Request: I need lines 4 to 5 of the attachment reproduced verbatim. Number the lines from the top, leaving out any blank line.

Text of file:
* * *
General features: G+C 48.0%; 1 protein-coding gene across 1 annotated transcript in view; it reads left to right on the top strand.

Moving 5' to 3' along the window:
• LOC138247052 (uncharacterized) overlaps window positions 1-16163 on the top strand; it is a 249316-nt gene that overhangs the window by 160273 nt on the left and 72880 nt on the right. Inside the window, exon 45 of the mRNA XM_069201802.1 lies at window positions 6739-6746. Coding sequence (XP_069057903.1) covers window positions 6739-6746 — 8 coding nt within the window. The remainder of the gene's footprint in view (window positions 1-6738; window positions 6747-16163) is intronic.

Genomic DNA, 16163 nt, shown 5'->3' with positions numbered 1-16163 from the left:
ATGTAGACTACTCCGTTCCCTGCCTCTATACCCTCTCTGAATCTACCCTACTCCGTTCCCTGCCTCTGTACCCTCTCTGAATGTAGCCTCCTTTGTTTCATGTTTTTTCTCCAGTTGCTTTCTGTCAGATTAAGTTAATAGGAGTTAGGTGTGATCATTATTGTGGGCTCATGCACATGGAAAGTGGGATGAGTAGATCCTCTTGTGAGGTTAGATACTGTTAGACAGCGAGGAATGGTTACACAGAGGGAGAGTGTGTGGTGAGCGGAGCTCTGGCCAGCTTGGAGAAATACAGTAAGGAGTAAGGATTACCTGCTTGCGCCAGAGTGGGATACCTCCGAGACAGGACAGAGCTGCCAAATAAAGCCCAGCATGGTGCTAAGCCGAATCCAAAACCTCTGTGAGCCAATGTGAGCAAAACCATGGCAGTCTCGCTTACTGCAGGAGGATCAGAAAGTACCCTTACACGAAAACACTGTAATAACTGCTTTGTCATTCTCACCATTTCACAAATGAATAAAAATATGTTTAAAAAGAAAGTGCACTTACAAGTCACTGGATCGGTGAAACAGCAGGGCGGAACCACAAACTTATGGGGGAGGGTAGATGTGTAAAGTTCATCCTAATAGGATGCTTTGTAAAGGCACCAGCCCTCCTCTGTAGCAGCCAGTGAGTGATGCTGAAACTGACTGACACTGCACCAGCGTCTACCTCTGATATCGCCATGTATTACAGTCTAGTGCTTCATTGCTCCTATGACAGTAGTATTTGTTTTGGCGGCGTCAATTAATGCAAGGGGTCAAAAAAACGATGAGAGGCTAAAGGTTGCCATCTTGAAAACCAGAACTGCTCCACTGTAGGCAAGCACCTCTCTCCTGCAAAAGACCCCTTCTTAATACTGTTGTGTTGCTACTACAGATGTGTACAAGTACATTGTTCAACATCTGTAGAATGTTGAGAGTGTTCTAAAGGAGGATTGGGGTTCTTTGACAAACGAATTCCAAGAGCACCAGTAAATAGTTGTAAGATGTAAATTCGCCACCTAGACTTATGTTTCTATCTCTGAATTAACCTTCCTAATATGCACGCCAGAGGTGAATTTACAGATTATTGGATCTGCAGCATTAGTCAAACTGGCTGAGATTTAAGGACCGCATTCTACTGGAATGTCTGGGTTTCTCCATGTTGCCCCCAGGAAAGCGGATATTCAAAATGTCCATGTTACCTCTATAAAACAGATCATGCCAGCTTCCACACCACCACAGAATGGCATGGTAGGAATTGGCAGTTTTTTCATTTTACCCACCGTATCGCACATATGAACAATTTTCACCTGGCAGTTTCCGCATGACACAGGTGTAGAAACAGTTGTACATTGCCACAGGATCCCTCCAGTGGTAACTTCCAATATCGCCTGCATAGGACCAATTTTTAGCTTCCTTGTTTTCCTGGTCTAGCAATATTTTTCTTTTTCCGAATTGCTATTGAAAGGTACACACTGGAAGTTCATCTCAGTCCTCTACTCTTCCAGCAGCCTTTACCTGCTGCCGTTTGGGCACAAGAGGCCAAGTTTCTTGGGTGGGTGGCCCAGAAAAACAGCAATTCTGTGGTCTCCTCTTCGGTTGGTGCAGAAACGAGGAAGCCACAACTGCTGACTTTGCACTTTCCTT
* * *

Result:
Genomic DNA, 16163 nt, shown 5'->3' with positions numbered 1-16163 from the left:
ATGTAGACTACTCCGTTCCCTGCCTCTATACCCTCTCTGAATCTACCCTACTCCGTTCCCTGCCTCTGTACCCTCTCTGAATGTAGCCTCCTTTGTTTCATGTTTTTTCTCCAGTTGCTTTCTGTCAGATTAAGTTAATAGGAGTTAGGTGTGATCATTATTGTGGGCTCATGCACATGGAAAGTGGGATGAGTAGATCCTCTTGTGAGGTTAGATACTGTTAGACAGCGAGGAATGGTTACACAGAGGGAGAGTGTGTGGTGAGCGGAGCTCTGGCCAGCTTGGAGAAATACAGTAAGGAGTAAGGATTACCTGCTTGCGCCAGAGTGGGATACCTCCGAGACAGGACAGAGCTGCCAAATAAAGCCCAGCATGGTGCTAAGCCGAATCCAAAACCTCTGTGAGCCAATGTGAGCAAAACCATGGCAGTCTCGCTTACTGCAGGAGGATCAGAAAGTACCCTTACACGAAAACACTGTAATAACTGCTTTGTCATTCTCACCATTTCACAAATGAATAAAAATATGTTTAAAAAGAAAGTGCACTTACAAGTCACTGGATCGGTGAAACAGCAGGGCGGAACCACAAACTTATGGGGGAGGGTAGATGTGTAAAGTTCATCCTAATAGGATGCTTTGTAAAGGCACCAGCCCTCCTCTGTAGCAGCCAGTGAGTGATGCTGAAACTGACTGACACTGCACCAGCGTCTACCTCTGATATCGCCATGTATTACAGTCTAGTGCTTCATTGCTCCTATGACAGTAGTATTTGTTTTGGCGGCGTCAATTAATGCAAGGGGTCAAAAAAACGATGAGAGGCTAAAGGTTGCCATCTTGAAAACCAGAACTGCTCCACTGTAGGCAAGCACCTCTCTCCTGCAAAAGACCCCTTCTTAATACTGTTGTGTTGCTACTACAGATGTGTACAAGTACATTGTTCAACATCTGTAGAATGTTGAGAGTGTTCTAAAGGAGGATTGGGGTTCTTTGACAAACGAATTCCAAGAGCACCAGTAAATAGTTGTAAGATGTAAATTCGCCACCTAGACTTATGTTTCTATCTCTGAATTAACCTTCCTAATATGCACGCCAGAGGTGAATTTACAGATTATTGGATCTGCAGCATTAGTCAAACTGGCTGAGATTTAAGGACCGCATTCTACTGGAATGTCTGGGTTTCTCCATGTTGCCCCCAGGAAAGCGGATATTCAAAATGTCCATGTTACCTCTATAAAACAGATCATGCCAGCTTCCACACCACCACAGAATGGCATGGTAGGAATTGGCAGTTTTTTCATTTTACCCACCGTATCGCACATATGAACAATTTTCACCTGGCAGTTTCCGCATGACACAGGTGTAGAAACAGTTGTACATTGCCACAGGATCCCTCCAGTGGTAACTTCCAATATCGCCTGCATAGGACCAATTTTTAGCTTCCTTGTTTTCCTGGTCTAGCAATATTTTTCTTTTTCCGAATTGCTATTGAAAGGTACACACTGGAAGTTCATCTCAGTCCTCTACTCTTCCAGCAGCCTTTACCTGCTGCCGTTTGGGCACAAGAGGCCAAGTTTCTTGGGTGGGTGGCCCAGAAAAACAGCAATTCTGTGGTCTCCTCTTCGGTTGGTGCAGAAACGAGGAAGCCACAACTGCTGACTTTGCACTTTCCTT